Public function Width: Cardinal;
 
Public function Height: Cardinal;
 
Public function IndexFromTime(const Time: TFloatTime): Integer;
 
Public function ImageFromTime(const Time: TFloatTime): TCastleImage;
 
Public function TimeDuration: Single;

Duration of the video. In seconds (or, more precisely, in the same time units as for ImageFromTime and other methods).

Note that this doesn't count the "backwards" running time, so it ignores TimeBackwards and TimeLoop values.

Use this only when Loaded.

Public procedure LoadFromFile(const URL: string; const ResizeToX: Cardinal = 0; const ResizeToY: Cardinal = 0; const Interpolation: TResizeInterpolation = riBilinear);

Loads video from file or URL.

URL is downloaded using CastleDownload unit. As always, if you all you care about is loading normal files, then just pass a normal filename (absolute or relative to the current directory) as the URL parameter.

Supported video formats:

  • We recognize video URLs by extension, and then try to load them through ffmpeg. So ffmpeg must be available on $PATH for this. See view3dscene docs for some links.

    Internally, for now we just use ffmpeg to decompose the video to single images, and then proceed to load this image sequence. So this takes some time and drains memory for longer movies, and it's not supposed to be really used to load longer movies.

    Of course, this may get improved (and some simple video formats may be handled without ffmpeg dependency) in the future, if the need arises. For now, it's enough for me — all I want is to load some simple texture movies (like smoke or fire or dense fog animations) to use as billboards in games. For such short movies, loading time and memory use are acceptable.

  • We can also load a sequence of images with a URL like image@counter(1).png.

    We use FormatNameCounter to recognize URLs with @counter(*) macro. If it contains @counter(*) macro, then we try to load image sequence starting from counter 1. If not, we just load a single image (and treat it as a movie with only one frame).

    Note that this allows you to have alpha channel for the video. Since we just load the sequence of images, they can have alpha channel just like any still image (e.g. PNG) can have it. So your animated texture of fire / smoke etc. will be rendered will all the features of alpha channel (blending or alha testing, depending on alpha channel type). I don't know if any video file format supports any kind of alpha channel, so using image sequence may be actually your only choice for videos with alpha channel.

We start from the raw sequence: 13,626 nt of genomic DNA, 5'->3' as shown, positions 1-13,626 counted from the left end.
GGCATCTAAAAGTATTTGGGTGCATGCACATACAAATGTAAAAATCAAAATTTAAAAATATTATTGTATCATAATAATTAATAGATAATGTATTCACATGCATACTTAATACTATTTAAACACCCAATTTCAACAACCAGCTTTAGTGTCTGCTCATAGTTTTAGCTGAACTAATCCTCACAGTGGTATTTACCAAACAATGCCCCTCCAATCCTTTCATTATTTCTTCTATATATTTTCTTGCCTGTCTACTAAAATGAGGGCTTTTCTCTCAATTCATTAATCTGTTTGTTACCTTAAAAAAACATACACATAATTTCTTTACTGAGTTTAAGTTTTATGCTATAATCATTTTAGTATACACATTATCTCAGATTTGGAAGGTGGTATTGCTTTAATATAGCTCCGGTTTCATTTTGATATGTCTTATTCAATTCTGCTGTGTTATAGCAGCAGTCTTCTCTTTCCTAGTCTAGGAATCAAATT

Parameters ResizeToX, ResizeToY allow you to resize video frames. If one of them is non-zero, the appropriate video size (width and/or height) will be resized. Resizing quality is controlled by Interpolation parameter.

Public procedure SaveToFile(const URL: string);

Save video to file (or image sequence).

Handled formats: just like LoadFromFile. Also, just like LoadFromFile, we need ffmpeg on $PATH to save to any single-file movie format.

Public procedure Resize(const ResizeToX, ResizeToY: Cardinal; const Interpolation: TResizeInterpolation = riBilinear);
 
Public procedure Close;

Release all resources allocated by LoadFromFile. Loaded property changes to False after calling this.

It's safe to call this even if Loaded is already False — then this will do nothing.

Public procedure MixWithSelfBackwards(const ProgressTitle: string);

Mix the video with itself played backwards, to force the video to play seamless in a loop.

This edits the loaded video, such that every frame becomes a mix between itself and the corresponding frame from the second half of the video. This forces any movie to become seamless when played in a loop.

After this, the movie frames count is halved and TimeBackwards is set to True. This is to conserve memory (and running time of this function), since there's no point in keeping both halves of the movie anymore — they are identical (except reversed in time) after such operation.